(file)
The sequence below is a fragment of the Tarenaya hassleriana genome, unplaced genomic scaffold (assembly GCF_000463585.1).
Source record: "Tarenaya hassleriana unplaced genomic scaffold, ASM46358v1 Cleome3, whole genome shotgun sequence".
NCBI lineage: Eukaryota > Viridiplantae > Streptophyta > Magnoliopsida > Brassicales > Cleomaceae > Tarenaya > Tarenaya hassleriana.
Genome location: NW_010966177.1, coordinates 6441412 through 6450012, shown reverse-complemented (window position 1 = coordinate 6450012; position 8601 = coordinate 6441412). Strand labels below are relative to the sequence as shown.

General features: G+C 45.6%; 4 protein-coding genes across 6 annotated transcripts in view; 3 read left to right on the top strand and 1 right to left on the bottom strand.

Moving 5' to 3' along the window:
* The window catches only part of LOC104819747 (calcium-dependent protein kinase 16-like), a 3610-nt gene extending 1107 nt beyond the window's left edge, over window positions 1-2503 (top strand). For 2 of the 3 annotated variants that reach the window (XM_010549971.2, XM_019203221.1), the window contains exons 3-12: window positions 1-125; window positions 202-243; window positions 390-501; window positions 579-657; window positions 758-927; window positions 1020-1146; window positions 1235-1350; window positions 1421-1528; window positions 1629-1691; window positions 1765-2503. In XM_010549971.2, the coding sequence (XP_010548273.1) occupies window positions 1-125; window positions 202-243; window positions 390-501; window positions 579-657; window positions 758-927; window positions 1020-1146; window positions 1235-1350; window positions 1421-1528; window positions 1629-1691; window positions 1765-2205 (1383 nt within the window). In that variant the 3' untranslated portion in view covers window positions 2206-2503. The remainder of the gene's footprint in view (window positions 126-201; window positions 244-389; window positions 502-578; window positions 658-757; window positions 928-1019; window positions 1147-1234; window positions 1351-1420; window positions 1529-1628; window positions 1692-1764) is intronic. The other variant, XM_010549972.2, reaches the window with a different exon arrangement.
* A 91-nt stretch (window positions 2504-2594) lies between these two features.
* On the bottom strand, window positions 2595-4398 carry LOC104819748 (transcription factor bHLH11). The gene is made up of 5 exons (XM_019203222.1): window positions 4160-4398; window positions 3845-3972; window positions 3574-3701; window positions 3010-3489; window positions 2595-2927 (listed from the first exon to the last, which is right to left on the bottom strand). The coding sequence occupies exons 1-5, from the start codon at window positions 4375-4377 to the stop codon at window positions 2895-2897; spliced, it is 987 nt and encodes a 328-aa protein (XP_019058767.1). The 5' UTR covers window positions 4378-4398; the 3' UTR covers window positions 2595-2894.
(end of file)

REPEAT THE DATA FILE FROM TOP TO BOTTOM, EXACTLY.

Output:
The sequence below is a fragment of the Tarenaya hassleriana genome, unplaced genomic scaffold (assembly GCF_000463585.1).
Source record: "Tarenaya hassleriana unplaced genomic scaffold, ASM46358v1 Cleome3, whole genome shotgun sequence".
NCBI lineage: Eukaryota > Viridiplantae > Streptophyta > Magnoliopsida > Brassicales > Cleomaceae > Tarenaya > Tarenaya hassleriana.
Genome location: NW_010966177.1, coordinates 6441412 through 6450012, shown reverse-complemented (window position 1 = coordinate 6450012; position 8601 = coordinate 6441412). Strand labels below are relative to the sequence as shown.

General features: G+C 45.6%; 4 protein-coding genes across 6 annotated transcripts in view; 3 read left to right on the top strand and 1 right to left on the bottom strand.

Moving 5' to 3' along the window:
* The window catches only part of LOC104819747 (calcium-dependent protein kinase 16-like), a 3610-nt gene extending 1107 nt beyond the window's left edge, over window positions 1-2503 (top strand). For 2 of the 3 annotated variants that reach the window (XM_010549971.2, XM_019203221.1), the window contains exons 3-12: window positions 1-125; window positions 202-243; window positions 390-501; window positions 579-657; window positions 758-927; window positions 1020-1146; window positions 1235-1350; window positions 1421-1528; window positions 1629-1691; window positions 1765-2503. In XM_010549971.2, the coding sequence (XP_010548273.1) occupies window positions 1-125; window positions 202-243; window positions 390-501; window positions 579-657; window positions 758-927; window positions 1020-1146; window positions 1235-1350; window positions 1421-1528; window positions 1629-1691; window positions 1765-2205 (1383 nt within the window). In that variant the 3' untranslated portion in view covers window positions 2206-2503. The remainder of the gene's footprint in view (window positions 126-201; window positions 244-389; window positions 502-578; window positions 658-757; window positions 928-1019; window positions 1147-1234; window positions 1351-1420; window positions 1529-1628; window positions 1692-1764) is intronic. The other variant, XM_010549972.2, reaches the window with a different exon arrangement.
* A 91-nt stretch (window positions 2504-2594) lies between these two features.
* On the bottom strand, window positions 2595-4398 carry LOC104819748 (transcription factor bHLH11). The gene is made up of 5 exons (XM_019203222.1): window positions 4160-4398; window positions 3845-3972; window positions 3574-3701; window positions 3010-3489; window positions 2595-2927 (listed from the first exon to the last, which is right to left on the bottom strand). The coding sequence occupies exons 1-5, from the start codon at window positions 4375-4377 to the stop codon at window positions 2895-2897; spliced, it is 987 nt and encodes a 328-aa protein (XP_019058767.1). The 5' UTR covers window positions 4378-4398; the 3' UTR covers window positions 2595-2894.